Various continuing education courses can be completed in as little as several concentrated hours over the span of a weekend or a month or in six to twenty-four months in one to several hour slots. When you complete courses of this nature, you may apply for and hopefully receive a state certificate or license that will allow you to enter your chosen career. Some certification might require you to pass a written exam and others might only require you to present proof that you have completed the necessary training. Each state government agency might have its own requirements so check with the state government where you plan to work. Prior to enrolling in a class or course of study, get the goals in writing from the school that is offering those courses (specifying what they will teach you and informing you if those classes can lead to certification or licensing). The information might be in the school’s brochure, pamphlet, website, or e-mail. Wherever it is, hold onto that information for as long as you may need it. Get that written information before the start of a semester so you won’t be caught in a rush or having to pay late fees. Here are a few careers that individuals have pursued in continuing education classes through community colleges or other institutions:
Cosmetology and barber, and other services related to beauticians and barbers, including manicures and pedicures, shaving, make-up application, hair conditioning and coloring, etc.
Pet grooming and veterinarian assistants.
Medical, nursing, and dental assistants: learn ultrasound, how to draw blood (phlebotomy), prepare billing statements, become an eye care or ear care technician, dental hygienist, etc.
Emergency Medical Technicians (EMTs) and Paramedics (require additional training)
Other public service jobs: teacher’s assistant (paraprofessional) or aide, school secretary, notary public; security guard; court clerk, stenographer, or bailiff.
Fields in transportation: train engineer, bus driver, cab driver. Extra skill jobs: ferry and tug boating, flying.
Contracting services: electrician, plumber, painter, locksmith, crane operator, scaffolding operator. Extra skill jobs: architect, building engineer.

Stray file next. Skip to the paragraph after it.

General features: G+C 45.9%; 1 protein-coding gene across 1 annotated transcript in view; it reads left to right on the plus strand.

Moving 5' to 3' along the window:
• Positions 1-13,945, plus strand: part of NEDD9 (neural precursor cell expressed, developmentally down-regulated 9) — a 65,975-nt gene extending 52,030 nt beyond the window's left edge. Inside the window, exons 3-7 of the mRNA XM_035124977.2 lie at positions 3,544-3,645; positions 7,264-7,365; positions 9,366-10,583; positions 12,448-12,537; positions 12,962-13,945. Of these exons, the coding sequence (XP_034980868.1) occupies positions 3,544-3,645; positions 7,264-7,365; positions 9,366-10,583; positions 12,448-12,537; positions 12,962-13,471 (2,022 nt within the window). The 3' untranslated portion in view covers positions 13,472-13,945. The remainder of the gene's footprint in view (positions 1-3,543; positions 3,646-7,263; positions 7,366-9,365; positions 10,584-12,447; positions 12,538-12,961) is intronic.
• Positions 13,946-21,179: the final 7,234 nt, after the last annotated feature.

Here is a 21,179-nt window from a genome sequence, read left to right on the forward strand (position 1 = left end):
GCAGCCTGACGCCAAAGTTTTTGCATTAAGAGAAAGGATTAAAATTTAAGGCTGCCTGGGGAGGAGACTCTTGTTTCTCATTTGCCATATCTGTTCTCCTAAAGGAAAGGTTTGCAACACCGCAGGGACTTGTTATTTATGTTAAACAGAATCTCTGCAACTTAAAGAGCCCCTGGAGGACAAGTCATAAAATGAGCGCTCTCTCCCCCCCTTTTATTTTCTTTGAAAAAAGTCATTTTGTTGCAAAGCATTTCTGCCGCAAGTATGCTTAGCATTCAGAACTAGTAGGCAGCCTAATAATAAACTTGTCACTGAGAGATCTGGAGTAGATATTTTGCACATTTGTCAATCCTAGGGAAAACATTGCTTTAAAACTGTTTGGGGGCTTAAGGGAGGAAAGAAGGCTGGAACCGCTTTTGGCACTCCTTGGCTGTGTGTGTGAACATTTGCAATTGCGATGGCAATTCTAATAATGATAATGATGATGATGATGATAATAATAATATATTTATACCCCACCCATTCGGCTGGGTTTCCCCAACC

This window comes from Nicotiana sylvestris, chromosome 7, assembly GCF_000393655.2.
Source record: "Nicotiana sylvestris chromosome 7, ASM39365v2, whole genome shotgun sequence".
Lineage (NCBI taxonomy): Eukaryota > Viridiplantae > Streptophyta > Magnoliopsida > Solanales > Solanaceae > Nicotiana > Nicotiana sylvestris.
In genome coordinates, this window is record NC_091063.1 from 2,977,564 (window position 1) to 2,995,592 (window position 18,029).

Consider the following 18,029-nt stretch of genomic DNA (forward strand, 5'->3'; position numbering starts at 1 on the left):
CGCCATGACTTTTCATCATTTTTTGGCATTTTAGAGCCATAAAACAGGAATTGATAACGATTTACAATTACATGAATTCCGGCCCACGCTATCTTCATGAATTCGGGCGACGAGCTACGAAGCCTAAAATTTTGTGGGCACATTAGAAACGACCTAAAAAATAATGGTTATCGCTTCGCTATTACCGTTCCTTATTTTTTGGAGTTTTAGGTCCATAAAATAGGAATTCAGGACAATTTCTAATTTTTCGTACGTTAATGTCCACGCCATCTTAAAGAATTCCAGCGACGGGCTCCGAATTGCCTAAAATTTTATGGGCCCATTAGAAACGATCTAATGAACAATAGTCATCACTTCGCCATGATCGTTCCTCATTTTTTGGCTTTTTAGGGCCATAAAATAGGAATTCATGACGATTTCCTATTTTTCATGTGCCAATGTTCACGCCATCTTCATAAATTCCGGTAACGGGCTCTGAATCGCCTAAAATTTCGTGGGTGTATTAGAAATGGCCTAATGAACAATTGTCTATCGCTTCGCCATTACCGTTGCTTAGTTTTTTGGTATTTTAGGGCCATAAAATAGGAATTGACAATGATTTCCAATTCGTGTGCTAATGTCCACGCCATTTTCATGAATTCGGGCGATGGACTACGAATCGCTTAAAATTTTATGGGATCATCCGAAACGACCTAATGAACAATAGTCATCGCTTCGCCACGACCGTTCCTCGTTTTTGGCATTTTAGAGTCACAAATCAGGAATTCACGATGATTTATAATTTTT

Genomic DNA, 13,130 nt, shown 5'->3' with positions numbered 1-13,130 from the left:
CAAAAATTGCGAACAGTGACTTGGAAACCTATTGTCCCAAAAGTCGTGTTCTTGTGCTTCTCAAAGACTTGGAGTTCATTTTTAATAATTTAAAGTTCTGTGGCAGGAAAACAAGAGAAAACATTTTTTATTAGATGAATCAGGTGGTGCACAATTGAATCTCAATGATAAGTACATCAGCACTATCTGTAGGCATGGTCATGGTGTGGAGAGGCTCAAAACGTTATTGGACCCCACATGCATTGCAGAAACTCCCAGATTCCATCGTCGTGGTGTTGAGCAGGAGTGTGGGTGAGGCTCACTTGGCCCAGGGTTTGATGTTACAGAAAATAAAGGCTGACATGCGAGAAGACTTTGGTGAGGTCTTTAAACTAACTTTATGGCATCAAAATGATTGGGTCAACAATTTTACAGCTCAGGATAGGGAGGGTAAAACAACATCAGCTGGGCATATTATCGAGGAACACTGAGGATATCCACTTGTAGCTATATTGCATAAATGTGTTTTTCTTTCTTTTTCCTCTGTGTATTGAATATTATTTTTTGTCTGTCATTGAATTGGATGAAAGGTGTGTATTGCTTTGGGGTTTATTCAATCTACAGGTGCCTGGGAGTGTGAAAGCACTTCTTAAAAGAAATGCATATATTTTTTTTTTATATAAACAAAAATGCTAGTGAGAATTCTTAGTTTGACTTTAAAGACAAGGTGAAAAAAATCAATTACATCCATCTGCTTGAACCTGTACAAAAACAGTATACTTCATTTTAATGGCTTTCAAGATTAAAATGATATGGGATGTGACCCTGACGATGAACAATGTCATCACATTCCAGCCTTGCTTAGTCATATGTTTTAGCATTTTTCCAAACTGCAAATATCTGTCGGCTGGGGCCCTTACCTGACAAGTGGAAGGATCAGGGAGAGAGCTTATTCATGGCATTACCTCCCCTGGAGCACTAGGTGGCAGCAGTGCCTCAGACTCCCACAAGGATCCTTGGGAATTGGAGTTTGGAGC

Computer skills: computer technology and/or application and literacy. As a techie, you know how to repair hardware and/or software (such as physically repairing and installing parts of a computer device or knowing the operating system and detecting and destroying viruses). If you’re trained in applications and literacy, you’ll know the ins and outs of programs, such as how to work with Microsoft’s Word, Excel, or Publisher; Adobe’s PDF, Flash, or Paint Shop; Corel’s WordPerfect, or other software programs.
Photographer and Photojournalist. With all the digital cameras out there, I thought that photography was a dying art. I was wrong. People still enjoy working with manual SLR and camcorder cameras (for both still and motion photography). Artists like the personal touch and enjoy setting the lighting, filtering, definition, and speed that those cameras demand and offer.
Train to become a food handler or inspector, chef, and/or restaurateur.
Forest ranger and other fields in parks management.
Farming, gardening, and animal husbandry.
Handling and applying insecticides and other hazardous materials.
Driving Instructor; Commercial driver
Oceanography assistants: handling fish and marine mammals
Dancing, Tennis, Golfing, Exercise, and various types of instructors, including driving.
If you seek other challenging fields, read on and/or seek advice from someone whose footsteps you’d like to follow.